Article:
Vocational training may involve business or vocational instruction, college or university education, and on-the-job training. If the individual qualifies, as in the case of veterans, state and/or federal funds may be used to pay for this training. Additionally, many employers participate in programs that use both state and private funds to cover the wages of the individual in training.

Vocational therapy may also involve re-training. Re-training in computers for example, may be essential for success in today's job market. As such, individuals who have lost jobs as a result of company downsizing, industry elimination, or whose skills are now obsolete are candidates for vocational therapy. Finally, structured workshops are also common methods of training individuals with severe disabilities. These workshops focus on topics such as money management, communication skills, and appropriate business attire.

Source: Medical Disability Advisor



Reason for Procedure

Vocational therapy is used to help an individual develop skills that can be used to obtain employment, maintain income, and achieve some measure of financial stability and self-esteem through regular work. In order to maintain employment, individuals may need to acquire new skills because of a progressive illness such as rheumatoid arthritis, an injury that changes functional level such as a spinal cord injury, or an injury that changes physical work tolerance such as a herniated disc. Vocational therapists may direct these individuals to technical or college courses.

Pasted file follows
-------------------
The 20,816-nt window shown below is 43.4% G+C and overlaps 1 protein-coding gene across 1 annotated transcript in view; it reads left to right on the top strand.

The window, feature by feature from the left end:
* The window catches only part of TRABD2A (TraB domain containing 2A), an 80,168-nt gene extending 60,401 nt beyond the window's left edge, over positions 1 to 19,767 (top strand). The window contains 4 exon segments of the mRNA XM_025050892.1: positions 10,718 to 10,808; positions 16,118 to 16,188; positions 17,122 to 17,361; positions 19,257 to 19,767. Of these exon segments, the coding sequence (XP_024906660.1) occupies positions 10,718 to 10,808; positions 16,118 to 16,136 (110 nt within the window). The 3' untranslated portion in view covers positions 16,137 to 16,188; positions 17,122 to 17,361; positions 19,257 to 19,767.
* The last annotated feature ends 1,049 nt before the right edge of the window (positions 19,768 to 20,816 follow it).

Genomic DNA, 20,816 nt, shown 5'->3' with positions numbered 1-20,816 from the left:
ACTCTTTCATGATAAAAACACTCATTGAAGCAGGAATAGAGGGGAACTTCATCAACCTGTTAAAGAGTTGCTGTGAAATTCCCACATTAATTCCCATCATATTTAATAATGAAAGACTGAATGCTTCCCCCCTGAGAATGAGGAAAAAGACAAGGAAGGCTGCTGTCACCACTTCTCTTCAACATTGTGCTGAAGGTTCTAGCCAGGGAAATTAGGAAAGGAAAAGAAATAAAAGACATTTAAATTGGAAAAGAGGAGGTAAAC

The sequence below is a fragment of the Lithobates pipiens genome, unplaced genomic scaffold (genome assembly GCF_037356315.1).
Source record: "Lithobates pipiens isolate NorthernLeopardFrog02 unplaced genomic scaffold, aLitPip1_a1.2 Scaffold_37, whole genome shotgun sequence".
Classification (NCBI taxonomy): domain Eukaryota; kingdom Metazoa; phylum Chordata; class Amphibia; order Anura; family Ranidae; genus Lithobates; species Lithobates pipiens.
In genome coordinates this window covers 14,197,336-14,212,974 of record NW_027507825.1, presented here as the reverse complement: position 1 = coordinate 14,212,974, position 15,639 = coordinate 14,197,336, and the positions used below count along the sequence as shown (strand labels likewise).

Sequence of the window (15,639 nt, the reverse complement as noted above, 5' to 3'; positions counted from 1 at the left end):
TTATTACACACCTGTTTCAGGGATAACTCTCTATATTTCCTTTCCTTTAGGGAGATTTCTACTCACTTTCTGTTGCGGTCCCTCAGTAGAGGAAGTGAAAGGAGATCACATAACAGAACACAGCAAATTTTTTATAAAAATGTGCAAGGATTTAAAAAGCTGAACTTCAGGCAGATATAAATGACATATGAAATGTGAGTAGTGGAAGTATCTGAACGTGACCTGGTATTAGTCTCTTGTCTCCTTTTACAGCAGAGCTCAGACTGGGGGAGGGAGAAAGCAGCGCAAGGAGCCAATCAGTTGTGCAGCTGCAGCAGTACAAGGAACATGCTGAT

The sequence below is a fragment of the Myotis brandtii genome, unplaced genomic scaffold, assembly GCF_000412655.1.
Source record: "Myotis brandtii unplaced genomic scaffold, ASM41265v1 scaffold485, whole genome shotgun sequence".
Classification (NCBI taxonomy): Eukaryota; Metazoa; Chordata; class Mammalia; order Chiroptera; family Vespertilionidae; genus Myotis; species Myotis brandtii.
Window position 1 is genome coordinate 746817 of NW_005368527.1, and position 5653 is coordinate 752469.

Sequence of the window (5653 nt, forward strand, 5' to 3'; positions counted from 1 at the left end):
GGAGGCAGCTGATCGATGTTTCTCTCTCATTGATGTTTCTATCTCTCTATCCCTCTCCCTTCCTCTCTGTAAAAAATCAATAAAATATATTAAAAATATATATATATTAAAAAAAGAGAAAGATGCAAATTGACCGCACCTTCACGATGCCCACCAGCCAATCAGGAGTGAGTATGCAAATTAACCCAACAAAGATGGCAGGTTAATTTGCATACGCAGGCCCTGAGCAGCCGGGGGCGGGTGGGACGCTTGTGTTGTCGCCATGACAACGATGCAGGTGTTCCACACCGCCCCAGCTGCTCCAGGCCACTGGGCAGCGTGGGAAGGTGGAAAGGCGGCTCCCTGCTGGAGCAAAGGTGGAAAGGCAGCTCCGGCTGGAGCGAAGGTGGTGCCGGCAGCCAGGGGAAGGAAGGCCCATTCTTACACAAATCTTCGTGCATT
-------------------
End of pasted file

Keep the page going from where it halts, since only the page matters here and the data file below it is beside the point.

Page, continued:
Vocational therapy can also help individuals with new physical or emotional needs find new employment settings. For example, individuals with psychological illnesses such as schizophrenia may need to gain employment in settings with low distractibility levels. In addition, vocational therapy can help locate part-time job opportunities within the same field for those who cannot tolerate full-time employment but for whom part-time work is a viable option.

Source: Medical Disability Advisor



How Procedure is Performed